During Gorbatjov's Glasnost period, the Crimean Tatars in 1987 held a huge demonstration at the Red Square in Moscow, which was the largest Crimean Tatar manifestation so far.
After this demonstration, the Crimean Tatars gradually started returning to the Crimea in line with the increasingly clear tendencies of dissolution of the Soviet regime.
After the collapse of the Soviet Union and Ukraine's independence in 1991, the young Ukrainian state undertook to guarantee the rights of the Crimean Tatars in Ukraine.
The problem in 1991/92, however, was that about 80 % of the population in Crimea were Russians and descendants of the Russians whom the Soviet regime had moved to Crimea to strengthen the prosovetary element on the peninsula.
When the Crimean Tatars began returning home to Crimea in the 1990s, Russia sought to encourage the local hatred against the Crimean Tatars, among other things, by financing pro russian NGOs in Crimea.
Indeed, 23 % of the Crimean population in 2014 were ethnic Ukrainians, but the problem is that the majority of these Ukrainians were already heavily russified at that time. Therefore, the 13 %, as the Crimean Tatars in 2014 made up of the population of Crimea, was the only population group that 100 % agreed to remain in Ukraine.
After the Russian-Georgian war in 2008, there was cause for concern, and therefore the Crimean Tatars tried to call out to the international community the same year by issuing a warning that Crimea could become the next victim. As a precaution, Crimean Tatars proposed to cancel the 1997 Ukrainian-Russian agreement on the naval base in Sevastopol and to clean Crimea's administrative apparatus for Moscow agents. In addition, Medzlis suggested that a Ukrainian military force should be deployed in Crimea, which in a crisis situation could match the 20,000 men of the Russian Black Sea Fleet.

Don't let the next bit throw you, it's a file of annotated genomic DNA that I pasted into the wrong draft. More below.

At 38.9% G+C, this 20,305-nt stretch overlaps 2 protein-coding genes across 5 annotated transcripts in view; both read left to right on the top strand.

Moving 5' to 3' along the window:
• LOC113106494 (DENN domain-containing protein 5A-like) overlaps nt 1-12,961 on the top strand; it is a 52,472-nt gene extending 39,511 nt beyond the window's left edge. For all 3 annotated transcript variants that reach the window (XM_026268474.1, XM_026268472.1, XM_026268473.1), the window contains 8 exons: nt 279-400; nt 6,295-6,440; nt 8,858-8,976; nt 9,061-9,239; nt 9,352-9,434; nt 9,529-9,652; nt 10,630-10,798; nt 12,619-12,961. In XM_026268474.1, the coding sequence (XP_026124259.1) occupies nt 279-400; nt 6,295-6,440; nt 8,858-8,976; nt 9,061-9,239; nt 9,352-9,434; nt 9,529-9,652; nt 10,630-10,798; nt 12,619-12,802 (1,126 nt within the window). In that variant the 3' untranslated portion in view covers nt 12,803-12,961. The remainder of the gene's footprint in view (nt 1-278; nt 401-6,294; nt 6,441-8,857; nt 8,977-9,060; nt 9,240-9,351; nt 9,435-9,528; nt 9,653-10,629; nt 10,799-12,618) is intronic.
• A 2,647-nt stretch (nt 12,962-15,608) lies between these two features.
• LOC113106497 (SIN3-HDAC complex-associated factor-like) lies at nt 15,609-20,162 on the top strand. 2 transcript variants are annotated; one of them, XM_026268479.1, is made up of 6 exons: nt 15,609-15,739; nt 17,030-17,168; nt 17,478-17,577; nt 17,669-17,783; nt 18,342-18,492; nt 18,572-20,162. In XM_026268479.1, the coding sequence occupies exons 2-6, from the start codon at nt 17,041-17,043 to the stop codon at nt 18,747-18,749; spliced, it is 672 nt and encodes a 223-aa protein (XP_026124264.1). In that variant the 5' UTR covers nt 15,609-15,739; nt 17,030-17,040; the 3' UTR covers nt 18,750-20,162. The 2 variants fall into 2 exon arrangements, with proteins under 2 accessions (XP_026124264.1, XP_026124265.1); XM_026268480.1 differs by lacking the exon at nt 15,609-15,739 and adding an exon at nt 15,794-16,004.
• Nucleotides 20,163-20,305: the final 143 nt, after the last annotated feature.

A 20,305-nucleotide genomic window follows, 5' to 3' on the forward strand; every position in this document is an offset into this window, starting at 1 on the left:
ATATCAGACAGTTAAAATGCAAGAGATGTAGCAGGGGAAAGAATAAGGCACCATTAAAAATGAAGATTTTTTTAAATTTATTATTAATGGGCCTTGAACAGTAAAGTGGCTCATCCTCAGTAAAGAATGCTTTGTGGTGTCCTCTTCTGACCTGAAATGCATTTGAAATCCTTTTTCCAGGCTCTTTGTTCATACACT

In 2014, when Crimea was taken over by Russia, Ukraine had only 41,000 soldiers under the tabs (against ½ million today, ed.). Of these, only 5-6,000 were really combatable (against ½ million today, ed.). During Yanukovych's years as president (2010-2014), there were Moscow agents on all the «siloviki» posts (military, intelligence and police positions of power, ed.) in Ukraine. In February-March 2014, they all fled to Russia. They had been instrumental in making Ukraine's armed forces incompetent.
In a 45-minute phone call in March 2014, the Russian president Putin called on me to acknowledge the Russian occupation of Crimea. But I refused. Therefore, after the annexation, the Russians began a very hard oppression of the Crimean Tatars, which is actually worse than the one we were exposed to in the Soviet times.
Before Crimea has been freed from Russia, there are no improvements for the Crimean Tatars in Crimea.